It’s Not Easy Being a Fan
If one has diverse tastes in music, art, cinema and books, it’s difficult to be a loyal fan
Being a fan requires a kind of religious devotion which, being a fundamentally irreligious person, I’ve been always uncomfortable with. It’s in the etymology of the word: fan being an abbreviation of the original ‘fanatic.’ Fans tend to be worshipful of their icons. It’s almost like once god was pronounced dead, human beings needed someone to fill in the existential void. Enter the celebrity, a mortal who is thrust into the role of god. Artists themselves can be uncomfortable doing this. Kurt Cobain hated it. Through the Nineties, indie/grunge acts on both sides of the Atlantic tried to get away from the trappings of fame, often putting their discomfort with celebrity into their song lyrics. This could always fetch you the criticism of having bad manners. Most people would die to have fans, why are you complaining?
I’ve done some fan stuff. I’ve gone to festivals to watch my favourite bands, Pulp especially. But at no point did I own all the Pulp albums, or know the entire discography by heart. Once I accidentally met Thom Yorke in a bar in Oxford, while I was a student there. It was 1999. I walked in, walked up to Yorke, and rattled off something about how I’d first watched Radiohead’s videos on my parents’ black and white Bush TV in Allahabad. He said, looking around for a napkin, “Do you want an autograph or something?”
In the Nineties, just like the bands were anti-fame, the fans also felt the cooler thing to do was to play it down with your heroes and heroines. They were also ordinary people, who needed their privacy. They also had a right to lead normal lives. I shouldn’t have walked in to the bar in the first place. Yorke was having a quiet beer, with two friends in his hometown. I told him, “Screw the autograph, keep doing what you do” and walked out into the cold winter’s night. Fans usually say the same things. It’s become a cliché to say that this film or song changed my life. I’m not sure if a song really changes or saves anybody’s life, but it’s what most fans say. That, or that in my sad moments, I always go to this particular song. Crazy fans have become a staple of pop culture. Eminem’s song “Stan,” is about a nutcase fan, the word having now passed into the English language as standing for any extreme fan of a popular figure. Shahrukh Khan’s fan again walked the trajectory of the deranged fan. Fans write letters in blood; fans build temples to worship their stars. The fan is an entity verging on the abnormal, and yet there’s this pressure on one to be a fan of someone or the other, otherwise you are not normal.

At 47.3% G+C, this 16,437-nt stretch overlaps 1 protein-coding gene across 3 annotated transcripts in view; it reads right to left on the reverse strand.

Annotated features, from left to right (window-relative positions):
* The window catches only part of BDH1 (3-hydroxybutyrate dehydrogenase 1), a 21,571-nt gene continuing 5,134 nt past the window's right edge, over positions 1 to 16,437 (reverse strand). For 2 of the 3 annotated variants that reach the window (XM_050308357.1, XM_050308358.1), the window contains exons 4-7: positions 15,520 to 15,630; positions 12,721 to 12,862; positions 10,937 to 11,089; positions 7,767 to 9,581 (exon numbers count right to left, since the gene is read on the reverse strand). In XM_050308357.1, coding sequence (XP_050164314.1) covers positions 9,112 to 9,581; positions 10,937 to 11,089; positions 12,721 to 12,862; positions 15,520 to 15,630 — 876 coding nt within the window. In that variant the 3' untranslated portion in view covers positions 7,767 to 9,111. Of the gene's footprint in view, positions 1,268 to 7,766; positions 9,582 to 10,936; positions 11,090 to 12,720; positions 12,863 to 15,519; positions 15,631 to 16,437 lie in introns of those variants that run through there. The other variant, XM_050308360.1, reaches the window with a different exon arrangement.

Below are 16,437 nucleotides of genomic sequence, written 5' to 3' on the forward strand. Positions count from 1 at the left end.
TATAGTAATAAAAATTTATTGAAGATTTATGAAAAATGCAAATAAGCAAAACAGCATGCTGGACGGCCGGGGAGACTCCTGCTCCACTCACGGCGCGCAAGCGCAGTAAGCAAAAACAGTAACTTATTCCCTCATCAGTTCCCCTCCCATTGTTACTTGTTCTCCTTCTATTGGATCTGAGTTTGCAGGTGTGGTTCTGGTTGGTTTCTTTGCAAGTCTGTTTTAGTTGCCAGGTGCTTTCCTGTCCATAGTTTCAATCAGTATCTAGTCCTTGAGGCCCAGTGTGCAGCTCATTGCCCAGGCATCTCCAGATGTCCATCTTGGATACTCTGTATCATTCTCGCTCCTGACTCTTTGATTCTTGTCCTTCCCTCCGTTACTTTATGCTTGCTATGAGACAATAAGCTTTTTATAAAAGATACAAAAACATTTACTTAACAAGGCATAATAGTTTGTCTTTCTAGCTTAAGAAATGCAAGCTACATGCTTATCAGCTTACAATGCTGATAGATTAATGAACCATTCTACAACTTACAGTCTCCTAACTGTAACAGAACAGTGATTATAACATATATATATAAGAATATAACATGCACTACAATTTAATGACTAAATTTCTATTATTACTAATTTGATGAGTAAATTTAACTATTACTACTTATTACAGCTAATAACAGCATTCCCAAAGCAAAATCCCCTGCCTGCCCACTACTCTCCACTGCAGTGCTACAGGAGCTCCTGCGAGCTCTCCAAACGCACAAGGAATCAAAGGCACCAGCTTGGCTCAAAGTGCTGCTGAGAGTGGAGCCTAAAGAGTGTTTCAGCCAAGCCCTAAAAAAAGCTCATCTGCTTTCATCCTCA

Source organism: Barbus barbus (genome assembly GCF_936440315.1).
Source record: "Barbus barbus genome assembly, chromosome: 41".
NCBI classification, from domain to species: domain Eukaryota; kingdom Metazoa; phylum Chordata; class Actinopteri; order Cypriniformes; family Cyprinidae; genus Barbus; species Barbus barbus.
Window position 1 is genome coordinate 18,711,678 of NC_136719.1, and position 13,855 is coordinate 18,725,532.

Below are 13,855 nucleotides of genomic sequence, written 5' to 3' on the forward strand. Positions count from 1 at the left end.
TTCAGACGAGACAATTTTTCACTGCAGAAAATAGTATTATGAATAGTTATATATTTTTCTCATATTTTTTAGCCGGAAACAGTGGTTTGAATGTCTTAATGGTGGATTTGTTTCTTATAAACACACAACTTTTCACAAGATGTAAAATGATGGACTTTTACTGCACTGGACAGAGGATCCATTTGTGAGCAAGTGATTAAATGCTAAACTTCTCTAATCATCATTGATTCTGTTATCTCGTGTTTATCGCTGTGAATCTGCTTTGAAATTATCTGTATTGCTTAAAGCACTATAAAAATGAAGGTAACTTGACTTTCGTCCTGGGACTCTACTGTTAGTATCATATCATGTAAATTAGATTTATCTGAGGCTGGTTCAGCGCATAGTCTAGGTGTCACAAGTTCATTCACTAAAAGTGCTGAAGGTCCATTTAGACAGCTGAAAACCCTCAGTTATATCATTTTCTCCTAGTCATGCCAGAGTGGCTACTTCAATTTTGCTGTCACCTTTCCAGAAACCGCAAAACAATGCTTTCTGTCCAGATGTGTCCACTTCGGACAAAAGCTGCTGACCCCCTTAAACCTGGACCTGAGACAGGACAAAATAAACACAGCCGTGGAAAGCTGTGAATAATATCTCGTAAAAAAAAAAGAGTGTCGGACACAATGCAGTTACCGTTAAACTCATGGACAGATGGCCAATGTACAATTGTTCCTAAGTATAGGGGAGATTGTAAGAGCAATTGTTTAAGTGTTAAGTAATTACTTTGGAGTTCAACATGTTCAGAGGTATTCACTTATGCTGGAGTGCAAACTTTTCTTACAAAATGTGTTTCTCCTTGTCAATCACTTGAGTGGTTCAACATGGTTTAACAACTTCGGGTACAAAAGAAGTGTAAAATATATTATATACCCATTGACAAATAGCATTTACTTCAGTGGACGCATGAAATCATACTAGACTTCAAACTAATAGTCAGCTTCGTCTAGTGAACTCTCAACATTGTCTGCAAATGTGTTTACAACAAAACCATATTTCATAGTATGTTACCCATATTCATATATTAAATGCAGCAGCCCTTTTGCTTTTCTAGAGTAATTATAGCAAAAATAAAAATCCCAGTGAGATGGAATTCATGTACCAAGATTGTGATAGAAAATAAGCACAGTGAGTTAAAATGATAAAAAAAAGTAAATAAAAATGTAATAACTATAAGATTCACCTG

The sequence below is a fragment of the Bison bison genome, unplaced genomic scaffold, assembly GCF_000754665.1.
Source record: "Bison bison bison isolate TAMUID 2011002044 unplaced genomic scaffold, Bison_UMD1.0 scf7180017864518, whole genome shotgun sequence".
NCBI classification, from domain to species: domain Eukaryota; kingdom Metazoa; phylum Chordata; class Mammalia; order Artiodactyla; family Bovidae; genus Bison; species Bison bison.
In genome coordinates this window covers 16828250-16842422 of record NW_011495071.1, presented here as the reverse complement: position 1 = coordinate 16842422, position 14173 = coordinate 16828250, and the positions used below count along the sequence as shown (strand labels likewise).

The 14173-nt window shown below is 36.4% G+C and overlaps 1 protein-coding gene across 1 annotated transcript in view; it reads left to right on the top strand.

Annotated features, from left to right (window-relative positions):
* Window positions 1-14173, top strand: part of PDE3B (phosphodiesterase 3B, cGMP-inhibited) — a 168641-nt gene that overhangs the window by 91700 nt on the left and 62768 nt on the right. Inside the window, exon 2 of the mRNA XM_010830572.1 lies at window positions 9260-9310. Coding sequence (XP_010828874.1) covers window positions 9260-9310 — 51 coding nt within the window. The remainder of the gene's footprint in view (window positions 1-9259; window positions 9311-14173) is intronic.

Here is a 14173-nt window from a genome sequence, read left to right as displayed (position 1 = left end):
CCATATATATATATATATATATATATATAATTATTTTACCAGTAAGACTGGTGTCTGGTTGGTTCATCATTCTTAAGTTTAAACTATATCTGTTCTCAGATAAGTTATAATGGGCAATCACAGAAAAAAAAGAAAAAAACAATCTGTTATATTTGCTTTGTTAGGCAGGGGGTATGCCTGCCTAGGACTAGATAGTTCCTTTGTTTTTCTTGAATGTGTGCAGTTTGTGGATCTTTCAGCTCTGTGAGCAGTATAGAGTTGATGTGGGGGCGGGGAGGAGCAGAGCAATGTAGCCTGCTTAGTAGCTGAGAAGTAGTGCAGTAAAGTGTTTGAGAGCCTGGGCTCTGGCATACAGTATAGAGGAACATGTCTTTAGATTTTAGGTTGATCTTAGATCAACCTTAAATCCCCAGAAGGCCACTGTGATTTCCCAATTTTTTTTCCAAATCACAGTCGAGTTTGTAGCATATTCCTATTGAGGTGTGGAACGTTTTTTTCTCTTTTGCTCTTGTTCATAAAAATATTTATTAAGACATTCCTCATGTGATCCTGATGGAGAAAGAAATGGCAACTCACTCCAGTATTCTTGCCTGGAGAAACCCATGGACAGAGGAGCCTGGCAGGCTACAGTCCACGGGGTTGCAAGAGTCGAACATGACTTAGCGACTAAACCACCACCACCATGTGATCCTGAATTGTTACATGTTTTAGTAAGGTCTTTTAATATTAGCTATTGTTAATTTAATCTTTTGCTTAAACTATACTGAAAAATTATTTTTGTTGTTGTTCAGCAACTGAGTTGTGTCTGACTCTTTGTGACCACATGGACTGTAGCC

If one has diverse tastes in music, art, cinema and books, it’s difficult to be a loyal fan. One keeps coming across new names, in different fields and genres, and it’s simply not possible to keep up with everything a musician or filmmaker has done or is doing. It becomes even more difficult if you’re a trilingual Indian. If you’re a trilingual Indian who loves films for instance, you have to keep up with what’s happening in Bengali or Telugu, in Bollywood as well as Hollywood.
Occasionally, fans can get on the nerves of their idol. During a recent performance of Springsteen on Broadway, Bruce snapped at the audience to stop singing “Dancing in the Dark” with him: “I can take this one myself.” But Springsteen, it is said, came out of retirement in the wake of 9/11, in response to a fan’s note which said, “Bruce, we need you.”
And Eminem in October laid into Trump in a freestyle cipher that went viral. He also laid into his fans who are also Trump supporters, asking them to choose. “And any fan of mine who’s a supporter of his/I’m drawing in the sand a line: you’re either for or against/And if you can’t decide who you like more and you’re split/On who you should stand beside, I’ll do it for you with this/ F— you!”
Oh well, it’s never easy being a fan.